Pitfalls in Strategic Planning: What did Honda learn in the US market?

What does it to take succeed in a competitive market? A good product is necessary but not a sufficient condition. You also need to find the right segment where the product needs to be positioned. To achieve this goal, organizations spend considerable time in strategic planning ,  coupled with vision,  mission and  goal statements. Quite often such statements look great ONLY ON WALLS is beside the point!



In 1959 Honda Motorcycle Company from Japan decided to enter the US market with its new brand of motorcycles. The strategic planning and the marketing team did a careful market research and came to the conclusion that premium-end motorbikes are appropriate for the US market. Being a highly developed automobile market, the motorcycles were used as fun vehicles where speed , power and long-distance drive on highways were the critical customer preferences. A new design team was put in place for this project, prototypes tested, developed and the bikes were launched.

Back home, in the post-war Japan, Honda had developed a 50cc motorized bicycle called  Supercub which was similar to Luna or  TVS 5O in India in the 70s. Supercub was primarily used by delivery boys in the congested city areas and also by the general populace. Honda had developed enough expertise for the engines in the 50-100cc range.

Three engineers were sent to Los Angeles to get a foothold for Honda in the US market. The bikes indeed offered a cost advantage in  the premium category.  However the expertise in the 50cc segment  was not transferrable to high-end bikes. There were frequent  problems in terms of oil leaks,   clutch wire breakages etc. Air freighting the warranty parts also added to Honda’s woes.

Kihachiro Kawashima and his two colleagues had brought their 50 CC Supercub to LA for local commute. He was getting frustrated with the on-going problems and started taking his Supercub for off-the-road dirt biking. It was a stress-buster; he started feeling better. A few days later, his American friends followed suit and they too liked the experience. Customers in LA  started enquiring about Supercub. Even Sears company wanted to place orders for Supercub for their delivery/ installation team in the power tool segment. The top management team in Japan flatly refused as it was not as per its business strategy for the US market. Losses were mounting day-by day. After repeated persuasion and arm-twisting from Kawashima and his team, the top management  finally relented.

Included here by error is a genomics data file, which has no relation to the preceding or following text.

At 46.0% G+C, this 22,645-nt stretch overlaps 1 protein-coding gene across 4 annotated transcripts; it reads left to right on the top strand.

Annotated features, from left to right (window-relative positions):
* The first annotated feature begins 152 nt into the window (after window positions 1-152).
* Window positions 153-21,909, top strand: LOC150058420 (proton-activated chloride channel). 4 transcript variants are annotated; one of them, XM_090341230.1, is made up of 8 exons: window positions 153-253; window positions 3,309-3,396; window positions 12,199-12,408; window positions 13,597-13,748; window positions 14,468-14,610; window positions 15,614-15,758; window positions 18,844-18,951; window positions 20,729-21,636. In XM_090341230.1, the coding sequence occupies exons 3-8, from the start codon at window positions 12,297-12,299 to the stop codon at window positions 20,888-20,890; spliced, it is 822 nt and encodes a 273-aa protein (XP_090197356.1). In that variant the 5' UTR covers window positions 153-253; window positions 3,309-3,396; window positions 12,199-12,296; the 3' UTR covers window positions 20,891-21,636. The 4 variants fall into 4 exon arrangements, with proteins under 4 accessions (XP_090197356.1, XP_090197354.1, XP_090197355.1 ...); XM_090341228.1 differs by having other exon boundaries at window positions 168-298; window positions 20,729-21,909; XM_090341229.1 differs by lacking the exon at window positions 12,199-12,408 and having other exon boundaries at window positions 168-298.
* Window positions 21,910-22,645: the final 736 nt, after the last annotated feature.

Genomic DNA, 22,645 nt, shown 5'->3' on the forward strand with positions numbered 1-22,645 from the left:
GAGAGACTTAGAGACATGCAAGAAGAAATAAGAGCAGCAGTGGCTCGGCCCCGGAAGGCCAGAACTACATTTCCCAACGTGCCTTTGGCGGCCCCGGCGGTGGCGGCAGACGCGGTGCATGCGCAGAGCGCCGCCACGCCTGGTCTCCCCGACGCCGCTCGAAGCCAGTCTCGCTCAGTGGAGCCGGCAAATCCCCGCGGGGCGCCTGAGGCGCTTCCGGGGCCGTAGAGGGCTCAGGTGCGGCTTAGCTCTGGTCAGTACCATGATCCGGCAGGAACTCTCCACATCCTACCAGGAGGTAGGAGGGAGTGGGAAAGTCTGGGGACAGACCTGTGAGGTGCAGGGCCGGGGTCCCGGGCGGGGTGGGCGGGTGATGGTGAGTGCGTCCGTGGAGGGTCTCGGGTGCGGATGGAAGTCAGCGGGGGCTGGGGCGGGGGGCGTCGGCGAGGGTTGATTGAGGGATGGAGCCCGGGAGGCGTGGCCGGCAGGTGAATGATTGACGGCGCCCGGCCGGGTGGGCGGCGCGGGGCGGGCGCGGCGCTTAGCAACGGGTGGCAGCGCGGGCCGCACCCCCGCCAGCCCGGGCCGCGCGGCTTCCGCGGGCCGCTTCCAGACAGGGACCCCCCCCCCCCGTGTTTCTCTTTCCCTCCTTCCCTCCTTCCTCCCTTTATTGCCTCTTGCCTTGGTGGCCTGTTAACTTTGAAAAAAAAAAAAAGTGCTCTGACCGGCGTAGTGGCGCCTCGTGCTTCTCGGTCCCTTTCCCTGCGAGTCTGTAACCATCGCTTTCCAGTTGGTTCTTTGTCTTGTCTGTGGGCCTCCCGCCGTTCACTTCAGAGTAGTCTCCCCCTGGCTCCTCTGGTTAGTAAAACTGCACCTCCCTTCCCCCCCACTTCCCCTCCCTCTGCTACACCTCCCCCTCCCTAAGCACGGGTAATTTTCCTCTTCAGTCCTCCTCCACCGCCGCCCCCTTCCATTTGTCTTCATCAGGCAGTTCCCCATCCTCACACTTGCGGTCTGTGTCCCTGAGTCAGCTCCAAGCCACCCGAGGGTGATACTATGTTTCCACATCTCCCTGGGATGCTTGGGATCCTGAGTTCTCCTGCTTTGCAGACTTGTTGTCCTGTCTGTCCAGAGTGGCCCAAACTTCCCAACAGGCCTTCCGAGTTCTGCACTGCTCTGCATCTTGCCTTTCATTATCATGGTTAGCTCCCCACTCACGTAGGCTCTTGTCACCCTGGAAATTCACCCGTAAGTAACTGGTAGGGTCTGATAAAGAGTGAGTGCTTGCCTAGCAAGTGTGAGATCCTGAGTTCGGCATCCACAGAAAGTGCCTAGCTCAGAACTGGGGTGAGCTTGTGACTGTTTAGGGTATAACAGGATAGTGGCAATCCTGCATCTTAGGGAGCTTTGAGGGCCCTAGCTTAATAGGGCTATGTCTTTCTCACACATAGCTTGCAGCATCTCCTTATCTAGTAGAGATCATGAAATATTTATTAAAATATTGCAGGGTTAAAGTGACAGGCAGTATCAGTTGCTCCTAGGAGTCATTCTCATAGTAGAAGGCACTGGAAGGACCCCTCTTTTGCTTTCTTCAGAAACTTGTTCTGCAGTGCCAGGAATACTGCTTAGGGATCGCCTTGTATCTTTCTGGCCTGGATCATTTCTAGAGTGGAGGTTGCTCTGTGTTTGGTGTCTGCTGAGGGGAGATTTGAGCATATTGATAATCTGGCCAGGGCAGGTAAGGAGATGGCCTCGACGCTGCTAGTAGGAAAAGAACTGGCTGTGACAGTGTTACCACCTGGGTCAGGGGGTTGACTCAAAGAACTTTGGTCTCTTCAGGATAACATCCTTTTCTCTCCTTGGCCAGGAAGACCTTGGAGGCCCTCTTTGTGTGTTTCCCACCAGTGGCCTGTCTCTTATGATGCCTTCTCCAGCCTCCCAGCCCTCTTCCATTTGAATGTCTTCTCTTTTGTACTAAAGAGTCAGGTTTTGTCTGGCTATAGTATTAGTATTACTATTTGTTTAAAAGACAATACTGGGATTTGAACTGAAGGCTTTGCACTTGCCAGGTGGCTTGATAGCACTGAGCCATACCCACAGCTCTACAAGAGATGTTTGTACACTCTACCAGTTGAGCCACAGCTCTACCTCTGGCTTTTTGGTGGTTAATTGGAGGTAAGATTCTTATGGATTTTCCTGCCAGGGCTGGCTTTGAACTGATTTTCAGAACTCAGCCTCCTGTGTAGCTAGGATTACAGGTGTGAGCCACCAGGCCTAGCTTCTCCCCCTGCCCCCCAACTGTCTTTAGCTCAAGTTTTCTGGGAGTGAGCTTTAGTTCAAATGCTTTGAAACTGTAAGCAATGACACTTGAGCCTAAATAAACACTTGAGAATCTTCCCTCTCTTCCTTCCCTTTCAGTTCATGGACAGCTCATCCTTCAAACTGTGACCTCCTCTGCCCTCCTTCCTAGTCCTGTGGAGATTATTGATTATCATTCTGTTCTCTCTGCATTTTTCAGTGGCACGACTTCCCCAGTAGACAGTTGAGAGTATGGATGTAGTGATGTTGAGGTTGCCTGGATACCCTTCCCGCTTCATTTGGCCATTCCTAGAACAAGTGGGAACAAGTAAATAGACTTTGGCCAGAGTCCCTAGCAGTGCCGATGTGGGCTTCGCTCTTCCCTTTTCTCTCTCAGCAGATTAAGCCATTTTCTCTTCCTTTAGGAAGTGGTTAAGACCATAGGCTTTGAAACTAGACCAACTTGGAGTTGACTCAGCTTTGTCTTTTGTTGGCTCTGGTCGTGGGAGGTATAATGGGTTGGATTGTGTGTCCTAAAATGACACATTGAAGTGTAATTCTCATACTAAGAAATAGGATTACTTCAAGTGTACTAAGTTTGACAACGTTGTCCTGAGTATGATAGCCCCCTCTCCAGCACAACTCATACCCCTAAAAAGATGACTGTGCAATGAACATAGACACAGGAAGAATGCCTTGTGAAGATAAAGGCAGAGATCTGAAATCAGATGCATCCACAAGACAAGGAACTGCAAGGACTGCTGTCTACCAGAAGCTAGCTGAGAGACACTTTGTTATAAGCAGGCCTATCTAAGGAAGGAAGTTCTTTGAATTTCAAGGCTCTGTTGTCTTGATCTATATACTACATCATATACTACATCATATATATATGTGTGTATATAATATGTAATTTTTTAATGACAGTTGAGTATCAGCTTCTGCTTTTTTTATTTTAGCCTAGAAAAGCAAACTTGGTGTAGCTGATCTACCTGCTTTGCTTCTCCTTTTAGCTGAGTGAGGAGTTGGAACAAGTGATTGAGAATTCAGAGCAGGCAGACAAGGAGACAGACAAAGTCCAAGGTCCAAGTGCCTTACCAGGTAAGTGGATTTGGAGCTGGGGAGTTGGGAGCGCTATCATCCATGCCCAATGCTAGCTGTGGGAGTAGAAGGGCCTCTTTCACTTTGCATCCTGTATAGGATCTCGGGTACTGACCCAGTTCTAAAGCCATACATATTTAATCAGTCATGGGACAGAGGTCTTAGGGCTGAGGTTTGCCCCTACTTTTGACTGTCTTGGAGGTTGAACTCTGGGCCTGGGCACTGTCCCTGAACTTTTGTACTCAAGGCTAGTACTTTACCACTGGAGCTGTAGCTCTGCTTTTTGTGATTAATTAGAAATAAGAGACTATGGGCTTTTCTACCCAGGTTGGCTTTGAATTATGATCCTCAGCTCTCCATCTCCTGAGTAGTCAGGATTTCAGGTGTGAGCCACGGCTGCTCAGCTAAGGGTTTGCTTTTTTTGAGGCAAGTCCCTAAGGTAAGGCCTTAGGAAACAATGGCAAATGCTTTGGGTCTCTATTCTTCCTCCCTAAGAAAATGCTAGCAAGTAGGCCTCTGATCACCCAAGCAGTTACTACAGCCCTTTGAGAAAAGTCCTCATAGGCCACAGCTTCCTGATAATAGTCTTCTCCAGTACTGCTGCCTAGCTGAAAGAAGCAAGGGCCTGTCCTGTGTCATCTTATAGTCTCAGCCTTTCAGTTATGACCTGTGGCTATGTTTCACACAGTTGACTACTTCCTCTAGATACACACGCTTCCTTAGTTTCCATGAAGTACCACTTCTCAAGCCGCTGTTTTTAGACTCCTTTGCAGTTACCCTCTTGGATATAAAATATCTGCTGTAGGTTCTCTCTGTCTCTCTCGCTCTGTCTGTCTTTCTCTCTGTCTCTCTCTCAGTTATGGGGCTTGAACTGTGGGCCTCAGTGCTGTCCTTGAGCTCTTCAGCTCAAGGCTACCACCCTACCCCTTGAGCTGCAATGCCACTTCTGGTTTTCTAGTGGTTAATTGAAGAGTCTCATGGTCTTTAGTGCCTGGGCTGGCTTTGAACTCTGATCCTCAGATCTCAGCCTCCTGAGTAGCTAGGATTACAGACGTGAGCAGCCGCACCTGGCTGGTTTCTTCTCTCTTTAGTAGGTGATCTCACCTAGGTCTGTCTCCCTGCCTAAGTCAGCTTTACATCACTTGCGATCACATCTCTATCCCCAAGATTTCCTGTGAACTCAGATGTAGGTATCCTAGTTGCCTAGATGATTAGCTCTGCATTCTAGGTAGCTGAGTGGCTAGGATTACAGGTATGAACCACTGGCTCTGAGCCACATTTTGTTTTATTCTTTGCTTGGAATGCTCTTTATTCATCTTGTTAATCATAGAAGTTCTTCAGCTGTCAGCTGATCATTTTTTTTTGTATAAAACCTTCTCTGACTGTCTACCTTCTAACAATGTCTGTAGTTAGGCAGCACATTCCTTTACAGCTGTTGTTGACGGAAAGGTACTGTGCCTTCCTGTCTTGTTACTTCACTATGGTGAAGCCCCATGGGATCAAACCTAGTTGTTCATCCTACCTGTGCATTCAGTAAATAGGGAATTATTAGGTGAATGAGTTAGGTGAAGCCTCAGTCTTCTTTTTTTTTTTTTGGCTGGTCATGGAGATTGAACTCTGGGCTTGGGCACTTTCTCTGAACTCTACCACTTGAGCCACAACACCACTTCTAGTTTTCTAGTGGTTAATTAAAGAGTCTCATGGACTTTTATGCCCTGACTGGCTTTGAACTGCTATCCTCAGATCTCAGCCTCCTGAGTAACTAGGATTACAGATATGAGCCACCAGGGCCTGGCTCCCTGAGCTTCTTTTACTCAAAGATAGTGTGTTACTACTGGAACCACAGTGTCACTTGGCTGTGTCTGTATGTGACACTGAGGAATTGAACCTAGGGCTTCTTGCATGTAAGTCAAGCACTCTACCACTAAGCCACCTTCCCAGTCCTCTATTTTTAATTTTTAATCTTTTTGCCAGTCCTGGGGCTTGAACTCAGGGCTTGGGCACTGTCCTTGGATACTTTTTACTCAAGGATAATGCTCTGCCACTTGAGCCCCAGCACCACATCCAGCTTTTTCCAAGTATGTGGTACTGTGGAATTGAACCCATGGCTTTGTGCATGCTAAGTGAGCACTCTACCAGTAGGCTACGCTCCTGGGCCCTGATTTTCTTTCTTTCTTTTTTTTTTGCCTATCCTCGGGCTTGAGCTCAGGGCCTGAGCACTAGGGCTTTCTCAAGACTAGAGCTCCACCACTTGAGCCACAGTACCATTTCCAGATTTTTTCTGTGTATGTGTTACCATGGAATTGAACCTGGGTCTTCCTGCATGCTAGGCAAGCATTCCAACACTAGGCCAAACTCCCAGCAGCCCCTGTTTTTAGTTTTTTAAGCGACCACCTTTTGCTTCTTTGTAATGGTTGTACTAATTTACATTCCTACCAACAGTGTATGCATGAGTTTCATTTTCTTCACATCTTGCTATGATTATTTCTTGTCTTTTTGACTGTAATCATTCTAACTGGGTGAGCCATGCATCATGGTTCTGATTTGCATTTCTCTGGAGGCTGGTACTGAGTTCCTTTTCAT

Now the Supercub was launched as a low end off-the-road dirt bike. Initially there were problems in getting dealers but once the problems were overcome, Supercub became a success. Honda later on followed up with superior design and manufacturing practises to introduce new models to gain a considerable share in the US market.

How far Vision , Mission , Goals and Strategic Planning do help is a moot question as long as they are developed in the hallowed portals of corporate offices? While deciding such strategies, do we take into consideration  the changing market, the consumer choices and the competition strategies? Later on Honda was able to enter the premium segment. Only BMW and Harley Davidson were able to retain their premium positions. Looking at Honda’s increasing market share, Harley Davidson decided to follow suit. It entered this segment by acquiring  technology from an Italian  company  called Aeromecchanic. Even though the product was good, it did not succeed, the reason, the dealers were not interested in foregoing their high-value commission they were earning for the premium bikes. Ultimately Harley Davidson  dropped the project and decided to remain in the premium segment.

Who knows the truth? The front-end salesmen or the corporate planners! The truth is none- instead can they listen to each other and most importantly the target customer?

Expertise in low-end segment does not necessarily guarantee success in the high-end segment. One has to reinvent all the time. So everyday ask yourself what assumptions am I making about myself, my planning, the market and the competition.

Incidentally the Supercub launched by Honda in 1958 had reached a total production of 100 million by 2017 and is the most produced motor vehicle in the history! The advertising campaign, You meet the nicest people on Honda created by an UCLA student after riding the bike in early 60s was a runaway success and had a lasting impact on Honda’s image.  

Rajan Parulekar| www.paradigm-info.com|rajan@paradigm-info.com

For more insights on realty selling please refer Contextual Selling – A New Paradigm for the 21st Century by Rajan Parulekar who has conducted customized training programs for companies like Adarsh Group, Brigade Group, DLF, Karle Infra, Skylark, Puravankara, Vascon Engineers etc.

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